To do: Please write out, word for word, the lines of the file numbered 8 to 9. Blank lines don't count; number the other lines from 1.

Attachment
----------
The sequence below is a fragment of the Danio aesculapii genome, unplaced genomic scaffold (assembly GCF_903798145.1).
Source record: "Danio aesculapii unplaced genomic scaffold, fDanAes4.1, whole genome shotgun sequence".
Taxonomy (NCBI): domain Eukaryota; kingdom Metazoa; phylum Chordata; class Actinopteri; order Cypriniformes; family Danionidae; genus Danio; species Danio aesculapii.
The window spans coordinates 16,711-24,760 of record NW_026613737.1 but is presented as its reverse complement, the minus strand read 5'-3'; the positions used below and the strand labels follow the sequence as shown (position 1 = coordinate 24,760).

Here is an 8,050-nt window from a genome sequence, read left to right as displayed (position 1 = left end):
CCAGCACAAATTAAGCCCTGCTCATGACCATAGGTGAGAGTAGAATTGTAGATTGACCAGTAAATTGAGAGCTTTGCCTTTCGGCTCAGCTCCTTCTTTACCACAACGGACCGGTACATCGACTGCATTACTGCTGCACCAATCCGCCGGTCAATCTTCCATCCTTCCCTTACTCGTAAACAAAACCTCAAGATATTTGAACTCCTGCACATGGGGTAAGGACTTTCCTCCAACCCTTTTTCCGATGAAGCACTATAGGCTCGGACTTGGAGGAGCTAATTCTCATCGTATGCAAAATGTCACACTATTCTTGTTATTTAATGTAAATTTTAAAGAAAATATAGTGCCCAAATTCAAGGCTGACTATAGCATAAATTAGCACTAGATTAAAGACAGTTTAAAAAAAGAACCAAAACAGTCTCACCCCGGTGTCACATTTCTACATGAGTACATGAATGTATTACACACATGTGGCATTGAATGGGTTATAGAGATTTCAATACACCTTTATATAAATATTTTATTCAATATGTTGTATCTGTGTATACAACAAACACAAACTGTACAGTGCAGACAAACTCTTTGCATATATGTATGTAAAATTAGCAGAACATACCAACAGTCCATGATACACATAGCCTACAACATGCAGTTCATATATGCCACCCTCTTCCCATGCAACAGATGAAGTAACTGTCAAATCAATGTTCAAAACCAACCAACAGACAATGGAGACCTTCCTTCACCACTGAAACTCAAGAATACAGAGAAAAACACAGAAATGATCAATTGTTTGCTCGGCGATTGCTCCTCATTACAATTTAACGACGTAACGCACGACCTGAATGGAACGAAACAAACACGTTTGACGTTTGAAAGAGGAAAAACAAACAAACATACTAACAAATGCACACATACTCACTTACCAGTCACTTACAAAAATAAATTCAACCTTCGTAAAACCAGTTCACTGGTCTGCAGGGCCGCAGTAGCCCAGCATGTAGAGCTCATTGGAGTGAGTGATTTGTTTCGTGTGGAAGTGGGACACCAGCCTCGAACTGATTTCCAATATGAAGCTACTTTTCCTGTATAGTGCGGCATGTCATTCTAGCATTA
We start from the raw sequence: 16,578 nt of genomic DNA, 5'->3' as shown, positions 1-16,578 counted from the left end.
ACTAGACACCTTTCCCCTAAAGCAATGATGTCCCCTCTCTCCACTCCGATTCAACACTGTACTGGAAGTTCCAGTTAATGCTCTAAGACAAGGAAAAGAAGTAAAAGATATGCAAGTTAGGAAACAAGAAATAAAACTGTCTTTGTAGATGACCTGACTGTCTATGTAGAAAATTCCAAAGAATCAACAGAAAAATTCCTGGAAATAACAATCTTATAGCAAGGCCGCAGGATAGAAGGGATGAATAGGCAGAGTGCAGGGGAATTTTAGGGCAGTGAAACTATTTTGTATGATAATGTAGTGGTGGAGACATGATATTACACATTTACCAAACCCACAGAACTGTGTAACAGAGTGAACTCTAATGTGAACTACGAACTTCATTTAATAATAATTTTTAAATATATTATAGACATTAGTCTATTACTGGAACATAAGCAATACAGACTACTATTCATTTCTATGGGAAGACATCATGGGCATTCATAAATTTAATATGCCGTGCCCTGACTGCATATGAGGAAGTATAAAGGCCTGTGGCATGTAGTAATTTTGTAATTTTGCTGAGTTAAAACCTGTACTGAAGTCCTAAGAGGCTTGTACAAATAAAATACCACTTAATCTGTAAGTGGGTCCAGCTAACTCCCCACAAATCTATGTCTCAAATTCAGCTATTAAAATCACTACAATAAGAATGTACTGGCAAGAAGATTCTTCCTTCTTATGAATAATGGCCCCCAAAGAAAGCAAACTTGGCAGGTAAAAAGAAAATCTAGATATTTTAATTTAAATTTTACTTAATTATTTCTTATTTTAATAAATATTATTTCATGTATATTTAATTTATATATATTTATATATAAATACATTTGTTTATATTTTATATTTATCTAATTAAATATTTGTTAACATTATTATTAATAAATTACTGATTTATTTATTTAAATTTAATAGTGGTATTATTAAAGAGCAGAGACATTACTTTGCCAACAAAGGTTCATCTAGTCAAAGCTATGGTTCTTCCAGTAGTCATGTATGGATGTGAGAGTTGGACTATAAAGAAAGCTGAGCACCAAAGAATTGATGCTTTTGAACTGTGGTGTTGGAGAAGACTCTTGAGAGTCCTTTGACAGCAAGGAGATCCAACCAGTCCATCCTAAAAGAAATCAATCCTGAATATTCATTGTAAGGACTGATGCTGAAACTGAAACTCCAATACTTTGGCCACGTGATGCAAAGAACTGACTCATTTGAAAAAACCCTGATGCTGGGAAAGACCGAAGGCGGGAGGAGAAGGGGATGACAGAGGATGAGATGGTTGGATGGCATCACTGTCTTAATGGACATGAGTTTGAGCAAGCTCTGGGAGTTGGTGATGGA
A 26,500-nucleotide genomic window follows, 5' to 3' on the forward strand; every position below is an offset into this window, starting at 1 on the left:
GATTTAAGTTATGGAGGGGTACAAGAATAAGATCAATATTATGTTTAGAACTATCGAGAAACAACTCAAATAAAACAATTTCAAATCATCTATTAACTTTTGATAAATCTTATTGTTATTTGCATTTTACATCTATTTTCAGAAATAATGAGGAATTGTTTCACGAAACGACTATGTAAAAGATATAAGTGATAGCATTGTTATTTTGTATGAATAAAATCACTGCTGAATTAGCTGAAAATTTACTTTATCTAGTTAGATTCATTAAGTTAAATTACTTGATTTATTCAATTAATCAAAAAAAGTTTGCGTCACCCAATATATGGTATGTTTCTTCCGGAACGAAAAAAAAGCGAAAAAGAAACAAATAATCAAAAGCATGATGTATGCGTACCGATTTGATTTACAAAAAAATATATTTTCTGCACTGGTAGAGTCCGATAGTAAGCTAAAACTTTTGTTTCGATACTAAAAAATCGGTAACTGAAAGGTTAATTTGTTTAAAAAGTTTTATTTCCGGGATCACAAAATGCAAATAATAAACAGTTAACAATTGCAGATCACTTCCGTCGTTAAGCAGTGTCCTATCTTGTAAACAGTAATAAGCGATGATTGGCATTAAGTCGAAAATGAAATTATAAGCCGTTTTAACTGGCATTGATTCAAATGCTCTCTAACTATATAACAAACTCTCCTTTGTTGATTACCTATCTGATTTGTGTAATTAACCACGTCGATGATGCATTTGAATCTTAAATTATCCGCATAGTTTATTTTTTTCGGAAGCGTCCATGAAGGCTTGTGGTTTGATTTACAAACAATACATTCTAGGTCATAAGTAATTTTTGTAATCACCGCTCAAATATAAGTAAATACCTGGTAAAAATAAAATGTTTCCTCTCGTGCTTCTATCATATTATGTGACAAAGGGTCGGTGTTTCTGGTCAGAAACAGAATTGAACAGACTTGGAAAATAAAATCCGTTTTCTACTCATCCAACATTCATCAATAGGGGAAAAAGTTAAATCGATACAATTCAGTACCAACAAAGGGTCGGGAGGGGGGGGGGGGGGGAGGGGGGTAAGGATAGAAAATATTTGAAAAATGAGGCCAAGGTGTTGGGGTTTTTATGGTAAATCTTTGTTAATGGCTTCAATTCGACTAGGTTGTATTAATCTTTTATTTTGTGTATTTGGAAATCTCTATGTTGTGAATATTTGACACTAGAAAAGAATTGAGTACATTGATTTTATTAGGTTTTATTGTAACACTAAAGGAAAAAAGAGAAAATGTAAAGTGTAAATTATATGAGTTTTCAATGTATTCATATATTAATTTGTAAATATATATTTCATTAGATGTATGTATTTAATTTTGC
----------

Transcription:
ACTAGACACCTTTCCCCTAAAGCAATGATGTCCCCTCTCTCCACTCCGATTCAACACTGTACTGGAAGTTCCAGTTAATGCTCTAAGACAAGGAAAAGAAGTAAAAGATATGCAAGTTAGGAAACAAGAAATAAAACTGTCTTTGTAGATGACCTGACTGTCTATGTAGAAAATTCCAAAGAATCAACAGAAAAATTCCTGGAAATAACAATCTTATAGCAAGGCCGCAGGATAGAAGGGATGAATAGGCAGAGTGCAGGGGAATTTTAGGGCAGTGAAACTATTTTGTATGATAATGTAGTGGTGGAGACATGATATTACACATTTACCAAACCCACAGAACTGTGTAACAGAGTGAACTCTAATGTGAACTACGAACTTCATTTAATAATAATTTTTAAATATATTATAGACATTAGTCTATTACTGGAACATAAGCAATACAGACTACTATTCATTTCTATGGGAAGACATCATGGGCATTCATAAATTTAATATGCCGTGCCCTGACTGCATATGAGGAAGTATAAAGGCCTGTGGCATGTAGTAATTTTGTAATTTTGCTGAGTTAAAACCTGTACTGAAGTCCTAAGAGGCTTGTACAAATAAAATACCACTTAATCTGTAAGTGGGTCCAGCTAACTCCCCACAAATCTATGTCTCAAATTCAGCTATTAAAATCACTACAATAAGAATGTACTGGCAAGAAGATTCTTCCTTCTTATGAATAATGGCCCCCAAAGAAAGCAAACTTGGCAGGTAAAAAGAAAATCTAGATATTTTAATTTAAATTTTACTTAATTATTTCTTATTTTAATAAATATTATTTCATGTATATTTAATTTATATATATTTATATATAAATACATTTGTTTATATTTTATATTTATCTAATTAAATATTTGTTAACATTATTATTAATAAATTACTGATTTATTTATTTAAATTTAATAGTGGTATTATTAAAGAGCAGAGACATTACTTTGCCAACAAAGGTTCATCTAGTCAAAGCTATGGTTCTTCCAGTAGTCATGTATGGATGTGAGAGTTGGACTATAAAGAAAGCTGAGCACCAAAGAATTGATGCTTTTGAACTGTGGTGTTGGAGAAGACTCTTGAGAGTCCTTTGACAGCAAGGAGATCCAACCAGTCCATCCTAAAAGAAATCAATCCTGAATATTCATTGTAAGGACTGATGCTGAAACTGAAACTCCAATACTTTGGCCACGTGATGCAAAGAACTGACTCATTTGAAAAAACCCTGATGCTGGGAAAGACCGAAGGCGGGAGGAGAAGGGGATGACAGAGGATGAGATGGTTGGATGGCATCACTGTCTTAATGGACATGAGTTTGAGCAAGCTCTGGGAGTTGGTGATGGA
A 26,500-nucleotide genomic window follows, 5' to 3' on the forward strand; every position below is an offset into this window, starting at 1 on the left: